Category C . However, not recommended for use during pregnancy.


Undetermined; however, some sulfonylurea drugs are known to be excreted in breast milk.


Safety and efficacy not established.


In general, elderly patients are not titrated to max dose because of age-related decreases in renal function. Determine CrCl in patients older than 80 yr of age before initiating therapy.

Renal Function

Metabolism and excretion of glipizide may be slowed in patients with renal function impairment. Decreased renal function results in decreased renal Cl and prolongation of the metformin half-life. Concomitant medications that affect renal function may result in hemodynamic changes or interfere with disposition of metformin (eg, cationic drugs) and should be used with caution. Avoid metformin in patients whose serum creatinine levels exceed ULN for their age or with clinical or laboratory evidence of hepatic disease. Determine CrCl in patients older than 80 yr of age before initiating therapy.

Hepatic Function

Metabolism and excretion of glipizide may be slowed in patients with hepatic function impairment. Avoid metformin in patients with clinical or laboratory evidence of hepatic disease because of increased risk of lactic acidosis.

CV mortality

Oral hypoglycemic agents have been associated with increased CV mortality compared with treatment with diet alone or diet plus insulin.


May occur. The risk is increased when caloric intake is deficient, when strenuous exercise is not compensated by caloric supplementation, or during concomitant use of other glucose-lowering agents or alcohol.

Hypoxic states

Hypoxemic conditions have been associated with lactic acidosis and may also cause prerenal azotemia. Promptly discontinue therapy if these events occur.

Iodinated contrast materials

Withhold metformin therapy at the time of or prior to parenteral contrast studies with iodinated materials. Reinstitute therapy 48 h after the study and after renal function has been determined to be healthy.

Lactic acidosis

Lactic acidosis can occur as a result of metformin accumulation (eg, renal function impairment) or in pathophysiologic conditions associated with tissue hypoperfusion and hypoxia. The risk of lactic acidosis increases with the degree of renal function impairment and the age of patient.


Hold therapy in patient undergoing surgical procedure until oral intake has resumed and renal function has been documented to be normal.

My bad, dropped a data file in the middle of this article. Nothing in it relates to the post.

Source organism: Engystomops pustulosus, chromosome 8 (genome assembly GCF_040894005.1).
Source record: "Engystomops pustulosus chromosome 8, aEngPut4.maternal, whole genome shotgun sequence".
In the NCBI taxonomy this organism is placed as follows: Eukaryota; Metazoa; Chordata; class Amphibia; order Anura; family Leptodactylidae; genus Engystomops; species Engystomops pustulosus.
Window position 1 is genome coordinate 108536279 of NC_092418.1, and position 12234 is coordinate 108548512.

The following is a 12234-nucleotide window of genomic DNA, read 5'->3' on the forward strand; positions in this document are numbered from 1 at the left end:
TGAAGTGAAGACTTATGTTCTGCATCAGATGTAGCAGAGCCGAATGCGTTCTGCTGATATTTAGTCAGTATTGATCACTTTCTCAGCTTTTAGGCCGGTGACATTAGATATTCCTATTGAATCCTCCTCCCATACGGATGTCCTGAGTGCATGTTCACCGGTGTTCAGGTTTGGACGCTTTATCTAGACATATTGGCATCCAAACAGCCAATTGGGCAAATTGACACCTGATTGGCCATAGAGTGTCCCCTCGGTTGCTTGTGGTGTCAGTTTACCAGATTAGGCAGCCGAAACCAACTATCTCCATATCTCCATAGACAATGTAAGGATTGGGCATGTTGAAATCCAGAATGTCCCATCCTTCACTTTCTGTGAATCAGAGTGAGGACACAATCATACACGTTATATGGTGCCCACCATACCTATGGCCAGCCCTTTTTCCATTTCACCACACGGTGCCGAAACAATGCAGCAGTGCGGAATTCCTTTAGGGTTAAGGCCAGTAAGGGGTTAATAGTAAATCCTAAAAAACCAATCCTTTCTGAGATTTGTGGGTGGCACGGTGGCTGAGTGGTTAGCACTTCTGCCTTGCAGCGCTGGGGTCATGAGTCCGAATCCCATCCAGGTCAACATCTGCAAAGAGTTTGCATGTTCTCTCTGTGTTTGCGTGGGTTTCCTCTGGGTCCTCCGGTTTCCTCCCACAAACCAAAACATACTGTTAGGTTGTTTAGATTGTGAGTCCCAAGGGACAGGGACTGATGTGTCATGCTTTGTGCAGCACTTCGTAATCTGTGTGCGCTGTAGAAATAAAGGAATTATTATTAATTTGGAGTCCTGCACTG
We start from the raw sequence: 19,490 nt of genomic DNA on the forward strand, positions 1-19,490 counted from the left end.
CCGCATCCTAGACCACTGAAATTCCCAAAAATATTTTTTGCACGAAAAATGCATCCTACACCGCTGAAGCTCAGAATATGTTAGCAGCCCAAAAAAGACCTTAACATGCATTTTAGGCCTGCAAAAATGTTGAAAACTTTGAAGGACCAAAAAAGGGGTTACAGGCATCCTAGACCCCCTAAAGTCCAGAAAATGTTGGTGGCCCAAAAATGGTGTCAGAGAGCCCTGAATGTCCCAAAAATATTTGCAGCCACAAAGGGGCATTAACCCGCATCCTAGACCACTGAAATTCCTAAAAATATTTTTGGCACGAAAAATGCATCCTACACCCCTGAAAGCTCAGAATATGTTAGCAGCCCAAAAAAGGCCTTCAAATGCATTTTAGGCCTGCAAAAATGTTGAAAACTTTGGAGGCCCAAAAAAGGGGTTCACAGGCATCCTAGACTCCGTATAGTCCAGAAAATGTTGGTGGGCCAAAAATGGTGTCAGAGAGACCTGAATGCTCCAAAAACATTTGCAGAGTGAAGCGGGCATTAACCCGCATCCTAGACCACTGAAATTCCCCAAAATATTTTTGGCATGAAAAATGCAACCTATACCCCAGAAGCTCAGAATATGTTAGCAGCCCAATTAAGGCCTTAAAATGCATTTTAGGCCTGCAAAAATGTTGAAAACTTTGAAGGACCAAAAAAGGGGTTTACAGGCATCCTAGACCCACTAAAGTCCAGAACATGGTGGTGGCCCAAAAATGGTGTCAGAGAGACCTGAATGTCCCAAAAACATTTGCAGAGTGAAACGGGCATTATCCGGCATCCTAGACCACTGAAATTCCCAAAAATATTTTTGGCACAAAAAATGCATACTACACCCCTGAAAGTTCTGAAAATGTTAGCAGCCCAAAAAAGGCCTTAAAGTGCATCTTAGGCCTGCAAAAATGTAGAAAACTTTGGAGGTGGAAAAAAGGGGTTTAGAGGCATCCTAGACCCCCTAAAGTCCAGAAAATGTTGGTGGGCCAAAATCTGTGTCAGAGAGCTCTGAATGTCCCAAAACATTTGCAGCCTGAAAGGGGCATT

Vitamin B 12

A decrease in vitamin B 12 levels to subnormal may occur. Supplementation may be necessary.




Coma, hypoglycemia, neurological impairment, seizures.


Lactic acidosis.

Patient Information

  • Educate patient regarding diabetes and its management, including target ranges for blood sugar control. Advise patient that medication is not a substitute for diet and exercise and to continue to follow prescribed regimens.
  • Educate patient or caregiver regarding potential long-term complications of diabetes and the need for regular physical and eye examinations.
  • Advise patient to read patient information leaflet before starting therapy and with each refill.
  • Advise patient to take prescribed dose once or twice daily and to take with food to decrease GI distress.
  • Advise patient that dose may be gradually increased every 2 wk until max benefit is obtained.
  • Ensure that patient understands how to use home glucose monitor and has a plan for monitoring and recording blood sugar measurements (eg, log). Advise patient to take log to each visit with health care provider.
  • Educate patient regarding value of periodic HbA 1c testing to confirm level of glucose control.
  • Advise patient to discuss with health care provider a plan for managing each of the following situations: medication dosing during intercurrent conditions (eg, infection, sick days, stress, trauma, vomiting); accidental administration of too little or too much medication; missed dose; inadequate food intake or a skipped meal; travel across time zones; change in physical activity.
  • Advise patient to carry medical identification (eg, card, bracelet) of diabetes.
  • Caution patient to avoid excessive alcohol intake to reduce risk of lactic acidosis.
  • Instruct patient to report any of the following to health care provider immediately: abdominal pain, general body discomfort, muscle aches, nausea, unexplained drowsiness, unexplained rapid breathing or shortness of breath, or vomiting.
  • Review symptoms of hypoglycemia and hyperglycemia and action plans to undertake in the event either occur.
  • Instruct patient to notify health care provider if experiencing hypoglycemic episodes or if measured blood sugars are outside target range.